Objects are acted upon. They are perceived. They have no will. They are at best means to a particular goal of a subject. A hammer is an object used by a subject for an ends. An object is the opposite of the subject - it has no will - it is utterly non-autonomous - completely subject to the subject. This is why when we say people are objectified, it’s quite offensive. We do this to living beings all the time - both human and non-human organisms become objectified. What should be subject is often object. And for us, it’s one or the other - a binary.
We think of objects in this way - means to our ends - but an object isn’t just a tool, it is virtually anything material that isn’t a subject. A star, an atom, water - all of these are objects.
They can be moved about with impunity insofar as a subject can somehow find a way to do so. They can be dislocated from their surroundings and used in a way that benefits the subjects.
In other words, subjects can think about objects, analyse them, and act on them. But not vice versa.
This is the breakdown of the world into subjects and objects - the subject-object divide.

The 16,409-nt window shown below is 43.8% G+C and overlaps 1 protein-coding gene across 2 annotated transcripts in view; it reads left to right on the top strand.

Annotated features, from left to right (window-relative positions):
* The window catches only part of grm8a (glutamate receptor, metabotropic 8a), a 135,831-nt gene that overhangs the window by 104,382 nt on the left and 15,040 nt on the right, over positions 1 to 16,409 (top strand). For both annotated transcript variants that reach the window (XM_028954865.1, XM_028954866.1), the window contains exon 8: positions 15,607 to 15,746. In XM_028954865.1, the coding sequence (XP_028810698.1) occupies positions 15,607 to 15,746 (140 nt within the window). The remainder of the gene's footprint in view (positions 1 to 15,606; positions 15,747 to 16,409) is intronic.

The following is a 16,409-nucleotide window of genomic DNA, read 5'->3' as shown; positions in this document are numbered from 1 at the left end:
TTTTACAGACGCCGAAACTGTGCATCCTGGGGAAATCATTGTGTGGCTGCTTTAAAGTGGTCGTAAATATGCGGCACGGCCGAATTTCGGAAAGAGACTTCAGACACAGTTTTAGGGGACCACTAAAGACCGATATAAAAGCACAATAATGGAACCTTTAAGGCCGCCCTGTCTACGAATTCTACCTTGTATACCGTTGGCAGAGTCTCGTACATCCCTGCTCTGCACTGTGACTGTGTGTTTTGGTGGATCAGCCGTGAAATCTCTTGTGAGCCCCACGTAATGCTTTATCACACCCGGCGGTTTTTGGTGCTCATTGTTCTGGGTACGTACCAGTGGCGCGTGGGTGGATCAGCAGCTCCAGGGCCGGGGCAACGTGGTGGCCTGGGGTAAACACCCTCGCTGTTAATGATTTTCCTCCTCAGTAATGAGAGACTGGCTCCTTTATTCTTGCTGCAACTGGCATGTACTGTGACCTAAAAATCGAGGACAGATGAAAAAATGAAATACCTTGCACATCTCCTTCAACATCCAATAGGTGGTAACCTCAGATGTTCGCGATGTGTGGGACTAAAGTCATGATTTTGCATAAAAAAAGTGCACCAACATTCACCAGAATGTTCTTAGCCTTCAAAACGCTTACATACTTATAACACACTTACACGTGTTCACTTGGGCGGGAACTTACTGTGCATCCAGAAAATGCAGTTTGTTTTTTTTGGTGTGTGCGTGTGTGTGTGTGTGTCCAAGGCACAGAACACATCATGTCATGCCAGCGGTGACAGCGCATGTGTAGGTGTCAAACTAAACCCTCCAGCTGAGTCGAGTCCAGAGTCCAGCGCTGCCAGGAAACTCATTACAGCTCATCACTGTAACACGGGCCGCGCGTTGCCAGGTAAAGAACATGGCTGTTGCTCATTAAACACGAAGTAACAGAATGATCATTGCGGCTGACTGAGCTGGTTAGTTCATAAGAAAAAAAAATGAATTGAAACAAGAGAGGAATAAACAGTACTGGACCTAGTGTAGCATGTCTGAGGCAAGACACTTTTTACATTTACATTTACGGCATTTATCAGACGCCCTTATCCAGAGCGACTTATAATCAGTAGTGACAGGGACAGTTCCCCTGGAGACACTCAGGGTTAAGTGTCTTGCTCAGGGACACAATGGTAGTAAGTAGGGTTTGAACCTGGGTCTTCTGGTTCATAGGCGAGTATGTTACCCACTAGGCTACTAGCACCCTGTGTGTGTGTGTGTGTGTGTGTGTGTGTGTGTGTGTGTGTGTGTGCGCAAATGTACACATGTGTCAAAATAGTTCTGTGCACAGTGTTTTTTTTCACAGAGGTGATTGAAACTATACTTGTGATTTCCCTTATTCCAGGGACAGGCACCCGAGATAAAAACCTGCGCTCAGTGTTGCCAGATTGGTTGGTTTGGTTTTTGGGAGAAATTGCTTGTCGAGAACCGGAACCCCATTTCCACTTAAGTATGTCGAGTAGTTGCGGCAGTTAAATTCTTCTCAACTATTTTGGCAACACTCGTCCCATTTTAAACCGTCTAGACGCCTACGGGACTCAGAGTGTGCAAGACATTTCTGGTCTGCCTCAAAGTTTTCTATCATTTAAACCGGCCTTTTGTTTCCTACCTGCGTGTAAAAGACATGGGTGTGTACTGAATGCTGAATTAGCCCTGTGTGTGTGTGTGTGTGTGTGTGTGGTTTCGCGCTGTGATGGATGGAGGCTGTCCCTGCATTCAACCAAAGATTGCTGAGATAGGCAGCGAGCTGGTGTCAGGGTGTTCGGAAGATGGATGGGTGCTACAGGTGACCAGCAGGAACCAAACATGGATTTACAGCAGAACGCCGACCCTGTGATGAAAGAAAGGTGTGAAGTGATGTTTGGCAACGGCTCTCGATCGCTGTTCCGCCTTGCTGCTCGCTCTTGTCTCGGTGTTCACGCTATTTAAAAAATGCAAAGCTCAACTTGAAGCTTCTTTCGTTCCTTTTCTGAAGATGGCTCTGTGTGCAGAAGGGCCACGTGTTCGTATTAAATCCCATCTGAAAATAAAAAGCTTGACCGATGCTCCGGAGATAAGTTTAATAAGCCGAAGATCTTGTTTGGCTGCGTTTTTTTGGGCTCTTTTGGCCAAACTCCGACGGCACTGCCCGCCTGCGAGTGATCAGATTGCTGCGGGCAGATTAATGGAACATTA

The belief in this divide means that we hold other beliefs that align with this divide as more ‘true’ or ‘accurate’. These paradigms then come to structure our lives.
Take capitalism. Capitalism is underscored by the subject-object divide through:
Seeing the world as objects to be extracted and used by us (subjects) - objects are there to be used!
Designing homogenised discrete, commodified objects in assembly lines, crops etc.
Detaching objects from where they originate and freely using them wherever and whenever (planting crops in areas they didn’t originate, for example)
Or take science. Science is underscored by the subject-object divide through:
Assuming subjects can be separated from the objects they examine (e.g., the scientist does not affect in observing)
Assuming subjects can rationally examine objects (e.g., any scientist at any time and any place will have the same result with the same technique)
Assuming subjects can access an ‘objective’, permanent truth about objects (i.e. we have access to a real, objective world and everything that exists can be verified)
We are taught there is a subject and object, then we engage in paradigms that reinforce this belief. Which comes first - the divide or the paradigms that use this divide? Perhaps this is moot - it is a feedback loop with no end or beginning. Regardless, the subject-object divide drives much of our activity, be it economic, epistemological, educational, or cultural.